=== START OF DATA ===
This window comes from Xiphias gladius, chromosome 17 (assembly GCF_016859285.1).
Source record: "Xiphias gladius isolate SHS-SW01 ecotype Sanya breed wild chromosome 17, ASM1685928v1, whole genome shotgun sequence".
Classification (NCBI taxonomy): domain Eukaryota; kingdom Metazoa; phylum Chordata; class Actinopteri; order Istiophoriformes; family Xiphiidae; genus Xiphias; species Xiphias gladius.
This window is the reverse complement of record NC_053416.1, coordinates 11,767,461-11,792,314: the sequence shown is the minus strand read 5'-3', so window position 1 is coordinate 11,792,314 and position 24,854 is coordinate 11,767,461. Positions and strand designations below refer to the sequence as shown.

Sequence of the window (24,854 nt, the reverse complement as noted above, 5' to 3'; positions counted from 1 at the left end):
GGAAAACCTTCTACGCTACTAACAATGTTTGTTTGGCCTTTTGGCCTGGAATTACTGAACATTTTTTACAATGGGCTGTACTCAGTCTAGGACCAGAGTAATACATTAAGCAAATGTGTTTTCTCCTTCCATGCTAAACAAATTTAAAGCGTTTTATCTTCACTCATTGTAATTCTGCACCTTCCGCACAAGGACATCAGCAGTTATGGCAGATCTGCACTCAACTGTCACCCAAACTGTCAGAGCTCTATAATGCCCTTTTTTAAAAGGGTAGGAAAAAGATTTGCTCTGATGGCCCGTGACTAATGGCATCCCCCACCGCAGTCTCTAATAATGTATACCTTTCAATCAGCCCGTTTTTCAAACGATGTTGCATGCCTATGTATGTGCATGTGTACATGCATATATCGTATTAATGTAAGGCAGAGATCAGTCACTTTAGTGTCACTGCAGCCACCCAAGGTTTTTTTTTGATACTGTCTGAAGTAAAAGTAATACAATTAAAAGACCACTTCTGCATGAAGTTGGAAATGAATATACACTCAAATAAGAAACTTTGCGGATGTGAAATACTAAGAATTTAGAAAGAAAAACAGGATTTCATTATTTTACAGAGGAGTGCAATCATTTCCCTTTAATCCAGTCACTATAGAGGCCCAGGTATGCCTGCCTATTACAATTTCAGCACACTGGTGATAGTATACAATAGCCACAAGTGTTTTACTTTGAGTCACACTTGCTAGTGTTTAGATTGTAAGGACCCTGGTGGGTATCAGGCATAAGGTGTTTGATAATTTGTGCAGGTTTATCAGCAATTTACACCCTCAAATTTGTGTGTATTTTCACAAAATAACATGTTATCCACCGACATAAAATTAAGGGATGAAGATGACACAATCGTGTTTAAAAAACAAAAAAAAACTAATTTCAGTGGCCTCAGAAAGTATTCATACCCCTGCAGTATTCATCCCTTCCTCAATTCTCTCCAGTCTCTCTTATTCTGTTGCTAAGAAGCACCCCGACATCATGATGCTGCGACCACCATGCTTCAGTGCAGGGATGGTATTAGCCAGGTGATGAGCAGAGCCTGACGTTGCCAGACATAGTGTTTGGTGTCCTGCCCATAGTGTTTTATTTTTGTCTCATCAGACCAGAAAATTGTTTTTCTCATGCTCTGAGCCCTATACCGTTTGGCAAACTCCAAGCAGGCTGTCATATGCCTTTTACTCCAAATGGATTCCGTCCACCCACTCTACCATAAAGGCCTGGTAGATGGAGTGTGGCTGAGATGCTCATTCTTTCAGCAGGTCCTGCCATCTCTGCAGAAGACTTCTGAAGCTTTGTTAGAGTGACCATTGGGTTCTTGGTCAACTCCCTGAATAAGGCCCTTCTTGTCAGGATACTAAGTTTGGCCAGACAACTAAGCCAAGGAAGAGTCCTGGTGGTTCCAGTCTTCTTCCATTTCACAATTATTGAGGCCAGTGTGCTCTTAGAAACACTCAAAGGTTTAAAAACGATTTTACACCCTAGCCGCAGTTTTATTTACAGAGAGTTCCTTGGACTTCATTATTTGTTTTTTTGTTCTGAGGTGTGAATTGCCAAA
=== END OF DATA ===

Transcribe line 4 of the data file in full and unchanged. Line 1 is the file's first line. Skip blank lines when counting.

This window is the reverse complement of record NC_053416.1, coordinates 11,767,461-11,792,314: the sequence shown is the minus strand read 5'-3', so window position 1 is coordinate 11,792,314 and position 24,854 is coordinate 11,767,461. Positions and strand designations below refer to the sequence as shown.